To gain transcriptomic insights associated with PTL, we compared RNA sequencing (RNA-seq) analysis using the chorioamnion-decidua from the different animal groups. For these studies, we combined RNA-seq analyses from E. coli (n = 3) and E. coli + Abx (n = 2) since both had similar inflammatory response (Fig 4). Unbiased principal component analysis (PCA) of global gene expression profiles demonstrated distinct segregation of E. coli versus LPS groups (Fig 6A). Interestingly, profiles for E. coli only and E. coli + Abx clustered together (Fig 6A), consistent with our previous findings (Fig 4). Heatmaps of DEGs demonstrated distinct profiles in E. coli versus LPS groups (Fig 6B). Importantly, the replicates within each group were similar, demonstrating the consistency of the findings (Fig 6B). Comparison of E. coli versus LPS chorioamnion-decidua samples revealed 3,301 DEGs (false discovery rate [FDR] adjusted p-value < 0.05) (Fig 6C). A total of 1,415 genes were up-regulated (fold change ≥2) by E. coli compared to the LPS (Fig 7A). Gene ontology category analysis revealed that the pathways up-regulated by E. coli (representative genes) include positive regulation of chemotaxis (CXCL3), type I interferon (IFN) α/β receptor signaling (IRF7), global genome nucleotide excision repair (SUMO1), and iron homeostasis (FHT1) (Fig 7B). Moreover, 1,102 genes were down-regulated (fold change ≤1/2) by E. coli compared to LPS (Fig 7A). The major pathway down-regulated by E. coli was posttranslational modifications (e.g., ubiquitination and acetylation) (S8A Fig). The unchanged genes (fold change 1/2 < × < fold change 2) were 784 and were involved in pathways regulating the mRNA processing, splicing, and protein deacetylation (S8B Fig).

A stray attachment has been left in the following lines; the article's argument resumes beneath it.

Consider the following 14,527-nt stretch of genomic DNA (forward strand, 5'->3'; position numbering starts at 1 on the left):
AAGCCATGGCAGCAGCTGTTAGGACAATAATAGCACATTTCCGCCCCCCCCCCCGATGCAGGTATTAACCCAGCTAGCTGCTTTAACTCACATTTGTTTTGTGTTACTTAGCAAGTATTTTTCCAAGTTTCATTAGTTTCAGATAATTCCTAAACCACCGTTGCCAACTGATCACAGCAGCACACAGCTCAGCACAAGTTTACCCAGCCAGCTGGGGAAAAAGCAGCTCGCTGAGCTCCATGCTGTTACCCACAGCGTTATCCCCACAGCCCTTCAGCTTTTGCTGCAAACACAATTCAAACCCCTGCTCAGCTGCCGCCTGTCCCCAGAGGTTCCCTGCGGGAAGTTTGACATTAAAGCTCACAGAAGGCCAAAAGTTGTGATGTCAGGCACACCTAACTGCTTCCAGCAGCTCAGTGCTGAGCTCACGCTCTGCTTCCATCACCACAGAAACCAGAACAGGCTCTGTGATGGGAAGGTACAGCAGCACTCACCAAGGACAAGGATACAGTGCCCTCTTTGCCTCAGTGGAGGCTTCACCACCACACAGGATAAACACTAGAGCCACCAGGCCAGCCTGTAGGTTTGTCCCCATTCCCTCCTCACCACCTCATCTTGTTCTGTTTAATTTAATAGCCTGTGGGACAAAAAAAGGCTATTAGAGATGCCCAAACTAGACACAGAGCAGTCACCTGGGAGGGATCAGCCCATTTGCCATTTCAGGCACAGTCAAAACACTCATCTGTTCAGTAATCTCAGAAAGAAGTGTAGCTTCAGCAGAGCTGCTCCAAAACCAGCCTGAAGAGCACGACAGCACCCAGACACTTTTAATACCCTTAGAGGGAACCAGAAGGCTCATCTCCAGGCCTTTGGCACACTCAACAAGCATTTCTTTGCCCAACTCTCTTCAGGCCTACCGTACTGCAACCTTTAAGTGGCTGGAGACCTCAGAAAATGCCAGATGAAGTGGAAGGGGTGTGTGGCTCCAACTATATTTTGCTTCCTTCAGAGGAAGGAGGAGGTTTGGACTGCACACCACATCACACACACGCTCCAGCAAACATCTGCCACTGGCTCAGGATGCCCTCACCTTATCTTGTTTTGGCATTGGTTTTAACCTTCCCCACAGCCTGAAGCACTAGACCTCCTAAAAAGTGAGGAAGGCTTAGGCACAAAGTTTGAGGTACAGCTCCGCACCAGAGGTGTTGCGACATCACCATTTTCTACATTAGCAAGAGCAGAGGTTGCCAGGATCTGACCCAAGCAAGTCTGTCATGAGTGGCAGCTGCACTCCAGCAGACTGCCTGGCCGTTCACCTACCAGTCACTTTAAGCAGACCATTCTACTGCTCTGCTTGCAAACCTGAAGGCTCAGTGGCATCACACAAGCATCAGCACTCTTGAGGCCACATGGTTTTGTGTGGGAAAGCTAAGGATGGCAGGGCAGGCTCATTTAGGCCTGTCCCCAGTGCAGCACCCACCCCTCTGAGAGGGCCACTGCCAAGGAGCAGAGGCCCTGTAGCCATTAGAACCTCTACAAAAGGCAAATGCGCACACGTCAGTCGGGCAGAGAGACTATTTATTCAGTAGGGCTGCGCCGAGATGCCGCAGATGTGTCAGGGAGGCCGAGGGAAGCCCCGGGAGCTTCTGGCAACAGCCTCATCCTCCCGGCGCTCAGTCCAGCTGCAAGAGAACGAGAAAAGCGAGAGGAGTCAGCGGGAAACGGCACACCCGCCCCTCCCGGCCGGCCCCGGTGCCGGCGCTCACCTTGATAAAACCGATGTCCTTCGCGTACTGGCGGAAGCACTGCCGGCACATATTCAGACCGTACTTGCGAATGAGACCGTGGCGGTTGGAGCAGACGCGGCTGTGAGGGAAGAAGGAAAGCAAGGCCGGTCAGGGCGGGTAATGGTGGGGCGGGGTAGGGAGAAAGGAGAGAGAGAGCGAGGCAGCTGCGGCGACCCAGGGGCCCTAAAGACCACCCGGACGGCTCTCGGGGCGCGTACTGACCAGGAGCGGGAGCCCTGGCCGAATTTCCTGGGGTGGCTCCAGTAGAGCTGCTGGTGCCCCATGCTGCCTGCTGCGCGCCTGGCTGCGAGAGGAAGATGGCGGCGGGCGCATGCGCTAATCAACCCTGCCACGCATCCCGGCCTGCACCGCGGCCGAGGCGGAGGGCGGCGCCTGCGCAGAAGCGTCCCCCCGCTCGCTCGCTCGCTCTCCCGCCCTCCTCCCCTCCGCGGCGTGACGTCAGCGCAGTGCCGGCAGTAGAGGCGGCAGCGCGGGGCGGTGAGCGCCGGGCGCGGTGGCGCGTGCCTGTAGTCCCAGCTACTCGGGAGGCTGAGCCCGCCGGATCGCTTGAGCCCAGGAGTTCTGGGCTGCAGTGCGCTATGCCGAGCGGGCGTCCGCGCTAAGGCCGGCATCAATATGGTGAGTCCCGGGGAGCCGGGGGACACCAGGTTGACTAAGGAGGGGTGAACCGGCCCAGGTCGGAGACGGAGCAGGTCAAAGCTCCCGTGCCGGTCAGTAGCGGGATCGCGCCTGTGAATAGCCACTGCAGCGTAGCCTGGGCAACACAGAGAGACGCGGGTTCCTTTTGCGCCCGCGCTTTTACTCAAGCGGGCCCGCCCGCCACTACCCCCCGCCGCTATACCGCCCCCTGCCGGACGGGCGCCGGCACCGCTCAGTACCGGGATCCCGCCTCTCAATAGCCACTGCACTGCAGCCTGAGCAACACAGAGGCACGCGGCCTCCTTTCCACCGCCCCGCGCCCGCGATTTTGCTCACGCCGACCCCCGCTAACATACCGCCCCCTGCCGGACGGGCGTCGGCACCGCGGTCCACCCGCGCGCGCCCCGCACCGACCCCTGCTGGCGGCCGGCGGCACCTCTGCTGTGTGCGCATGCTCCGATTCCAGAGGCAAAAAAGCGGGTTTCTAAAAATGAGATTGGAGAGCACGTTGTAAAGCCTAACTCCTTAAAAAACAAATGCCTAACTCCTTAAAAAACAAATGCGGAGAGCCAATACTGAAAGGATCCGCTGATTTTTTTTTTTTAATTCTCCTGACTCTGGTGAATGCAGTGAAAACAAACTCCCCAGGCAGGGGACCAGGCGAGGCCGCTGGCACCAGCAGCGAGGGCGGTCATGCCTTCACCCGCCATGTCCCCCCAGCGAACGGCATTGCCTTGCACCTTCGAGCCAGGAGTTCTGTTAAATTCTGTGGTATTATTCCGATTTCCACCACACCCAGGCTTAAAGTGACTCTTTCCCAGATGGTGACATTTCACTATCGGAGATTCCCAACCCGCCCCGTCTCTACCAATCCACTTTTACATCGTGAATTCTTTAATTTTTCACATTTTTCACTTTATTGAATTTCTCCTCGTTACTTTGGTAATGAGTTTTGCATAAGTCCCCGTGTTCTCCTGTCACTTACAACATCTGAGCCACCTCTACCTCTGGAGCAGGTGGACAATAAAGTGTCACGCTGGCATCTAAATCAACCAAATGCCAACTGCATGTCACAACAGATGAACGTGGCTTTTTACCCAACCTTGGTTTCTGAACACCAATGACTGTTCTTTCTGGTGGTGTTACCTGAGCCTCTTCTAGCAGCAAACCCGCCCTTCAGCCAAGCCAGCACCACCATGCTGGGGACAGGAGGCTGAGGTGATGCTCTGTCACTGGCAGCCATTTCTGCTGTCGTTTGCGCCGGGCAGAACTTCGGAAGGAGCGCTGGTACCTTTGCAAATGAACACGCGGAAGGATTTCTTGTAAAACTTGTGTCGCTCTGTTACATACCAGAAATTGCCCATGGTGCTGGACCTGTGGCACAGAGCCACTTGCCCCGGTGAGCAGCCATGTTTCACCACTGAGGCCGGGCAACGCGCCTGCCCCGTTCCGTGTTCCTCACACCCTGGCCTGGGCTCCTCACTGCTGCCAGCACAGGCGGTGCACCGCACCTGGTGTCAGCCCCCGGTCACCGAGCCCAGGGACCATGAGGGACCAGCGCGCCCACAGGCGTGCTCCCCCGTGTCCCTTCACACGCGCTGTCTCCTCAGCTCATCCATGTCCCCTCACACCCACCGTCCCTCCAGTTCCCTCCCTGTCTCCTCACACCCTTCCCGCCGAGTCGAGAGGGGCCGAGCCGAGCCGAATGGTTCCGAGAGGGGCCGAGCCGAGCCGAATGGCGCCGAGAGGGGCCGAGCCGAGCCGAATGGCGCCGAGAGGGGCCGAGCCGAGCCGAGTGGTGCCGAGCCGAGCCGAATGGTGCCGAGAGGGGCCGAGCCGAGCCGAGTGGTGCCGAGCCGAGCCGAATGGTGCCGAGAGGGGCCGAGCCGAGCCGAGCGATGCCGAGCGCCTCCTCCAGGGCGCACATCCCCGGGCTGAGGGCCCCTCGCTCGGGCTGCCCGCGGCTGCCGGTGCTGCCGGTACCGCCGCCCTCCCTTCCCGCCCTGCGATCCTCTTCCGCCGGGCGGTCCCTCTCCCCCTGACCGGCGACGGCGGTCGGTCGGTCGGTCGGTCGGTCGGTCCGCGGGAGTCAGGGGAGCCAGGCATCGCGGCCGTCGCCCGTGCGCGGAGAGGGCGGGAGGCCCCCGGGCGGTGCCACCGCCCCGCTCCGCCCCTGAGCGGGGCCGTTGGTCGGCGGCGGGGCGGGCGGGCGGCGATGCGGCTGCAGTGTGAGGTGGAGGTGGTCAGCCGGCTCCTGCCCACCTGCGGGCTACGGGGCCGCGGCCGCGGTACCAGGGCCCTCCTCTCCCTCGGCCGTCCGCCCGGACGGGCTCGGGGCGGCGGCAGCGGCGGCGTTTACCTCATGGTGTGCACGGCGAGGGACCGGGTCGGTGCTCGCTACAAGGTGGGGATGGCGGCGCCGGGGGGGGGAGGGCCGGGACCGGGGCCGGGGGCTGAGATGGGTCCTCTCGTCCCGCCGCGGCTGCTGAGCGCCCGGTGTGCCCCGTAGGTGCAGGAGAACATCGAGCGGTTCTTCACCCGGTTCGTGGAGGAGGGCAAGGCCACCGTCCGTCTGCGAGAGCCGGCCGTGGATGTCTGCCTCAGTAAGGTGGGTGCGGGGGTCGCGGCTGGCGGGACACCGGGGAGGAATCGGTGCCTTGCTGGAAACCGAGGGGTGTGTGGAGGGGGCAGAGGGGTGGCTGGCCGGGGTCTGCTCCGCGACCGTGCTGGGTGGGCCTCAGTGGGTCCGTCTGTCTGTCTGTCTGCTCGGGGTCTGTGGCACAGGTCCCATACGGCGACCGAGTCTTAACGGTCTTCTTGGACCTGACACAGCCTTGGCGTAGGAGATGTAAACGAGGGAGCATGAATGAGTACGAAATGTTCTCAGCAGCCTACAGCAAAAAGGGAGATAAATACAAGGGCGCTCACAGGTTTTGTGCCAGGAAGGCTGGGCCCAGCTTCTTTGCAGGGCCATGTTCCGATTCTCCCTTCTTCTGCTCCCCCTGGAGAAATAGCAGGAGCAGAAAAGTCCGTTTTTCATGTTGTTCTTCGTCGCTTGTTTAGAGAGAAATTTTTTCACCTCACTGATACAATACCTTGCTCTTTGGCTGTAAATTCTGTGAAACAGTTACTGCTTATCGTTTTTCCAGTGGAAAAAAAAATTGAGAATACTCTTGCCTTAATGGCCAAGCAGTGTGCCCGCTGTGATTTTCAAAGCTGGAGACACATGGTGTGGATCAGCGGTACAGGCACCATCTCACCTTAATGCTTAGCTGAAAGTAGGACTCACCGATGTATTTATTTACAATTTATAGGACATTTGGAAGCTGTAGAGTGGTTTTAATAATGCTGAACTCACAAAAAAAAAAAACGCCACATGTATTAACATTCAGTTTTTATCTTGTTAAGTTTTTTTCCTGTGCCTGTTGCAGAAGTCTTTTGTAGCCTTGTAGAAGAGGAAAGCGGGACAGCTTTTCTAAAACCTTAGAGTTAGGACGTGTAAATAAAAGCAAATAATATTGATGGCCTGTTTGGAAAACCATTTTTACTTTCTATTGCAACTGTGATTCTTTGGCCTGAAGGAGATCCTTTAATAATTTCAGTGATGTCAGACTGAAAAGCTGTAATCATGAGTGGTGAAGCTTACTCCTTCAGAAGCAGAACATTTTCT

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Fig 6. Comparative transcriptomics in chorioamnion-decidua between IA LPS and E. coli exposure.

(A) PCA of RNA-seq data from chorioamnion-decidua tissue showing different segregation of transcriptomic profile based on exposures. (B) Heatmap of genes that are differentially expressed in chorioamnion-decidua cells upon different treatments showing the minimal interanimal variability within each group. (C) Volcano plot displaying DEGs from E. coli animals compared with LPS animals. Red dots indicate genes with FDR adjusted p-value <0.05. Abx, antibiotics; DEG, differentially expressed gene; FDR, false discovery rate; IA, intra-amniotic; LPS, lipopolysaccharide; PCA, principal component analysis; PTL, preterm labor; RNA-seq, RNA sequencing.

https://doi.org/10.1371/journal.pbio.3001385.g006

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Fig 7. Up-regulated biological processes (GO terms) in chorioamnion-decidua by live E. coli.

(A) Pie chart displaying DEGs up-regulated (fold change ≥2), unchanged (fold change 1/2< x < fold change 2), and down-regulated in E. coli (fold change ≤1/2) with FDR adjusted p-value <0.05 compared to LPS. (B) Biological processes significantly up-regulated in chorioamnion-decidua of E. coli treated animals compared to LPS exposure. Representative genes of the biological processes are shown in parenthesis. DEG, differentially expressed gene; GO, gene ontology; FDR, false discovery rate; LPS, lipopolysaccharide.

https://doi.org/10.1371/journal.pbio.3001385.g007

Pathways for PTL induction